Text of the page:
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- Emily Dickinson, Lesbian?: Her Letter to Susan Gilbert, in June of 1852, Might Tell Us Less Than You Think
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Tag Archives: Michael Shermer
Michael Shermer thinks so, and he has some data that supports him. Writing at Scientific American, here he is on democracy and mass education: One factor [in the decline of God belief internationally] is the dramatic spread of democracy around … Continue reading
For “Carl Sagan Day” (which is today), this extended reflection on Carl Sagan’s life seems fitting to post.
How well does a belief that you currently subscribe to hold up under these 10 questions? Do I have any actual evidence for the thing I say I believe, and what is the extent and quality of that evidence? If … Continue reading
Flim-Flam Watch: Microbiologist Rosie Redfield on Felisa Wolfe-Simon’s Mono Lake Arsenic Based Life Claim
In a recent blog post, microbiologist Rosie Redfield is scathing concerning Felisa Wolfe-Simon’s recent claim, made in a scientific paper (Wolfe-Simon et al. 2010, A Bacterium That Can Grow by Using Arsenic Instead of Phosphorus) that arsenic based life may have been … Continue reading
At his blog this week, Jerry Coyne calls out the BioLogos Foundation, a self-professed reconciler of good science with reasonable religion, for not unequivocally rejecting the historicity of Adam and Eve: BioLogos does not take an official position on the historicity of … Continue reading
A billboard put up by an atheist group is vandalized by a theist who apparently could not bear a dissenting opinion on religion within his community: Oops. It doesn’t embed. See it here: http://www.youtube.com/watch?v=1SO7K4UL7kk When you can’t even stand exposure to opinions … Continue reading
La Brea Tar Pits’ Page Science Museum sells a pseudoscience product—“Mystery Marbles”—at its museum store
The George C. Page Museum, adjacent to the famous La Brea Tar Pits in Los Angeles, is a natural history museum devoted to the fossil discoveries drawn from the tar pits. In other words, it’s a place for science and … Continue reading
In John Stuart Mill’s Autobiography is a brilliant reflection on hell belief: he argues that belief in hell is made paradoxically both strong and weak by an across the board system failure in critical thinking. Here are the two critical thinking errors that Mill … Continue reading
Michael Shermer and his gang of skeptical inquirers look like they’re channeling the Sopranos. And in the word “skeptologist” I feel a vague association with “exorcist.” I don’t know if this show is ever going beyond the pilot stage—or if any … Continue reading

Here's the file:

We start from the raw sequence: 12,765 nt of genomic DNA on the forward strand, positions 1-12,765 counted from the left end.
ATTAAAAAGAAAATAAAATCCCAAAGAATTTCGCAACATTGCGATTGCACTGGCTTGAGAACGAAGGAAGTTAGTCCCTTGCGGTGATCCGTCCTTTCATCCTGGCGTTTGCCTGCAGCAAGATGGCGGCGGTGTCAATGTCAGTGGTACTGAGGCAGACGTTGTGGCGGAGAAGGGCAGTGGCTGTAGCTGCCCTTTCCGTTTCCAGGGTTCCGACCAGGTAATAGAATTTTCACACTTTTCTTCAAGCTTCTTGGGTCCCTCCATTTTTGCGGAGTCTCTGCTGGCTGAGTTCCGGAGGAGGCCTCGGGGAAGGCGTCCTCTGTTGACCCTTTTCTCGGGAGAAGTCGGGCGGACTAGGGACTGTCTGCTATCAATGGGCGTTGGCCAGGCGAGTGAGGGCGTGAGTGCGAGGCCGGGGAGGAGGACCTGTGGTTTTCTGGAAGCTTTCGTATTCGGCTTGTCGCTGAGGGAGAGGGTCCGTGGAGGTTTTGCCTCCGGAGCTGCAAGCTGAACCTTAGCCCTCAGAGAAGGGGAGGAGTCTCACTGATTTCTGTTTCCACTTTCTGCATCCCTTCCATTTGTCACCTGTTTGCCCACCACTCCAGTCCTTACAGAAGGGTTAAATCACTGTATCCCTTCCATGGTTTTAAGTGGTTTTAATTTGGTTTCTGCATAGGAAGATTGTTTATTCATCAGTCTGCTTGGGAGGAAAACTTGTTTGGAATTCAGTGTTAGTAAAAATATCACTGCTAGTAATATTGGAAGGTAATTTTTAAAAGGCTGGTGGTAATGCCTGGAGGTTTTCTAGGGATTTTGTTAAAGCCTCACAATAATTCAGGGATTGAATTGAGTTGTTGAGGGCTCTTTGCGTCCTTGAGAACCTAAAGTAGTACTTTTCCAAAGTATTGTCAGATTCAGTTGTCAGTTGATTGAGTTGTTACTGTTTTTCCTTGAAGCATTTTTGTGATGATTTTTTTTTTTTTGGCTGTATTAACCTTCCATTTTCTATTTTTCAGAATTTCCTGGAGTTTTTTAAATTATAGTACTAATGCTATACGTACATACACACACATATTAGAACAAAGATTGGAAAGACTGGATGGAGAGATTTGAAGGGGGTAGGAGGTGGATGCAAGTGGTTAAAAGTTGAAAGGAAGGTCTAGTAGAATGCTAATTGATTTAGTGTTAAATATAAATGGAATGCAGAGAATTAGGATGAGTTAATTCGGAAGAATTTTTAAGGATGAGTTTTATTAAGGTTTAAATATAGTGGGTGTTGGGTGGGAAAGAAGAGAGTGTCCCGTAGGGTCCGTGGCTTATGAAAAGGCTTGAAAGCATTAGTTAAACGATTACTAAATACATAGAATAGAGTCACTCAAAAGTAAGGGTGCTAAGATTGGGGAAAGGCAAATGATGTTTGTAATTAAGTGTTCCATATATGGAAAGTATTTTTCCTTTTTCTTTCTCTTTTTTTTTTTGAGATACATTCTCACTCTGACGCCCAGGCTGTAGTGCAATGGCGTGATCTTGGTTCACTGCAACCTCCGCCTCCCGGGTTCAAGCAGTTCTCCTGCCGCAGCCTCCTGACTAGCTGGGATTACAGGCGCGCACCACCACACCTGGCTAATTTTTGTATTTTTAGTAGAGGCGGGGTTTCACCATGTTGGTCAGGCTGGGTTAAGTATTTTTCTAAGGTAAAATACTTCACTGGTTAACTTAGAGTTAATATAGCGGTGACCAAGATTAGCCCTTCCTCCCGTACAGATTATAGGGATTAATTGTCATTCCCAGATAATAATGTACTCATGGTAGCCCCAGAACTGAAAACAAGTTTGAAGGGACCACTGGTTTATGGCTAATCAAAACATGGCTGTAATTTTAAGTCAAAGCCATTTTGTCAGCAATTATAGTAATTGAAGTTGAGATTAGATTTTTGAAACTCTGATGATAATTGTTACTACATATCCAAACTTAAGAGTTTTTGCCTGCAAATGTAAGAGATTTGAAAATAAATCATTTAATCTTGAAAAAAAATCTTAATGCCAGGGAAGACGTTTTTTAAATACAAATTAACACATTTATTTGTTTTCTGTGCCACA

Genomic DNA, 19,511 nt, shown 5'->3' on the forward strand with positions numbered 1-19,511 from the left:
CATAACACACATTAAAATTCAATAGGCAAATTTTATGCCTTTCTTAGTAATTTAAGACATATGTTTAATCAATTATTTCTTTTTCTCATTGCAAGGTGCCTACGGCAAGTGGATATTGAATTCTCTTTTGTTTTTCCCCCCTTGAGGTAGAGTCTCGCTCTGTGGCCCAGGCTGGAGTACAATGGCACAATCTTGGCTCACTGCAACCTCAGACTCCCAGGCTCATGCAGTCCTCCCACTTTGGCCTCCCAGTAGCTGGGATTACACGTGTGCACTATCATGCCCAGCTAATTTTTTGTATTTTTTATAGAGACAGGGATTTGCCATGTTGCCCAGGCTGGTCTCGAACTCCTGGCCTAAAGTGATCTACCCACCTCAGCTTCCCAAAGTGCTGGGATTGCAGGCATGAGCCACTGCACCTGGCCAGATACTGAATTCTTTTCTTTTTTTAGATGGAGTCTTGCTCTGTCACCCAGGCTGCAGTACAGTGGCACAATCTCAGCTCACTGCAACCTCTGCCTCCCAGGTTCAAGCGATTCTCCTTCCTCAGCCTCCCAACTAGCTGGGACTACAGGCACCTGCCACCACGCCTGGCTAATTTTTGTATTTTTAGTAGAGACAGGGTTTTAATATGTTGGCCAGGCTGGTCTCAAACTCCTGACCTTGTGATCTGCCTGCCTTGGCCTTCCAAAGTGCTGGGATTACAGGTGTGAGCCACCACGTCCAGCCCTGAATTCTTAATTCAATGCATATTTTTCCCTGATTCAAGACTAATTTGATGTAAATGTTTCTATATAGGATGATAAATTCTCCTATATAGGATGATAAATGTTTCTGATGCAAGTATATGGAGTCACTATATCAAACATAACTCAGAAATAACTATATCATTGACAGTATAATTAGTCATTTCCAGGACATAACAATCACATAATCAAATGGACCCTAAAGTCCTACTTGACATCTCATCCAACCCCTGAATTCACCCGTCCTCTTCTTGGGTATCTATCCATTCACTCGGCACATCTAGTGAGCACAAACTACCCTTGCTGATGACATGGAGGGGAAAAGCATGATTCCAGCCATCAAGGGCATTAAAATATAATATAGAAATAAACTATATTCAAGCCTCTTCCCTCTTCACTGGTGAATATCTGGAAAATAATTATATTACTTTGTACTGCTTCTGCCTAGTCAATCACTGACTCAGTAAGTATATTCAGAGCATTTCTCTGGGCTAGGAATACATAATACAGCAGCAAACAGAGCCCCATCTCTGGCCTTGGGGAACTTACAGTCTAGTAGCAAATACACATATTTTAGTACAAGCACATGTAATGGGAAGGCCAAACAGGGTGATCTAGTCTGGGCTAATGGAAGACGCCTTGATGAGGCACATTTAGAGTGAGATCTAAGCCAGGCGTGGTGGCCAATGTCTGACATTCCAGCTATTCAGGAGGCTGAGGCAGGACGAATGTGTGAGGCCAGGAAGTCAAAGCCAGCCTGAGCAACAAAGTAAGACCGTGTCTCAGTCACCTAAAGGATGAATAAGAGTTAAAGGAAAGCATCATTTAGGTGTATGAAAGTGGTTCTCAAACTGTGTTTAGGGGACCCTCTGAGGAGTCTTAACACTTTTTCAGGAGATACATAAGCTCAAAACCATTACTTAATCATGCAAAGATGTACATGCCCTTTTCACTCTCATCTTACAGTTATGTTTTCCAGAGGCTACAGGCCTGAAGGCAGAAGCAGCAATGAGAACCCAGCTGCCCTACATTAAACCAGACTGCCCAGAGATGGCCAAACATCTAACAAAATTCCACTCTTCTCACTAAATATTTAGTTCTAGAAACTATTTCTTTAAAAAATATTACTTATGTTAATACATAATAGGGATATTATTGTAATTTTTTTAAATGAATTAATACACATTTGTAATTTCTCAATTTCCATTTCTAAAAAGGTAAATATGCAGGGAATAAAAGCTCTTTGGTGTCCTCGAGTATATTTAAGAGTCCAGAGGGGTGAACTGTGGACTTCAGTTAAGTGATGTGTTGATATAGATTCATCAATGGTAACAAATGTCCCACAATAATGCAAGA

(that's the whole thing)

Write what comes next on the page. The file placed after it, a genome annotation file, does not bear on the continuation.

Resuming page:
Watching Animal Crackers last night, a line of Groucho’s jumped out at me as the voice of all people possessed of a vested interest in producing and maintaining a culture hostile to critical thinking (which, of course, is damn near everybody): Once we … Continue reading
In discussing atheism with atheists I’ve noticed that there is a good deal of resistance on their part whenever I claim that atheism, logically, is in the possession of a positive ideology: naturalism. No, they will say, an atheist is just someone who sees no good … Continue reading
Something that jumped out at me early on in chapter 3 of the college critical thinking text, Schick and Vaughn’s How to Think about Weird Things (5th edition, 2008), is the distinction that was made between argument and persuasion. To win support for … Continue reading
Every other year or so I find myself returning to Theodore Schick and Lewis Vaughn’s critical thinking text, How to Think about Weird Things, and rereading the whole darn thing through again. Schick and Vaughn’s book is a rather popular college text, and it’s in its sixth edition. … Continue reading
This is a question that Stanford philosopher Richard Rorty used to ask, and he put it another way as well: is it the scientist or the poet who is (or should be) the liberal’s hero? Or to put it yet another way: Is a human … Continue reading
I certainly don’t always live up to it, but this quote of Spinoza’s, like Shakespeare’s “to be or not to be”, or the Bible’s “love your neighbor”, is also a taut summing up of one aspect of existence, the intellectual … Continue reading
According to the New York Times today, President Obama’s decision to send an additional 30,000 troops into Afghanistan was the product of a painstaking process of deliberation, dialogue, reading, debate, and general critical analysis: The three-month review that led to … Continue reading
Michael Shermer, Responding to Jerry Coyne’s Accusation that He is a “Faitheist”, Quotes Me as More Properly Characterizing His Position
Here’s what Shermer says about his perspective on atheist accommodation of religion: This comment well captured my position and needs no further comment: “What Shermer is trying to make peace with are sensible moderate theists, not fundamentalists. It is the people in … Continue reading
And favorably! Shermer thought I had offered an amusing blog post retort to Jerry Coyne’s charge that he (Shermer) had gone soft on theism and now deserved the label “faitheist”. See Shermer’s Huffington Post piece here, and my blog post that Shermer quotes from here.
At Jerry Coyne’s blog today, Coyne takes after Michael Shermer for being a little too cozy with religion: It always amuses me when an accommodationist tells the faithful that no, there is no conflict between science and religion, at least not if they … Continue reading
In reading my most recent dead tree edition of Skeptic magazine, I noticed that there were two articles on the Large Hadron Collider and the potential catastrophic effects that could come from bringing it up to full power (black holes eating the Earth, etc). … Continue reading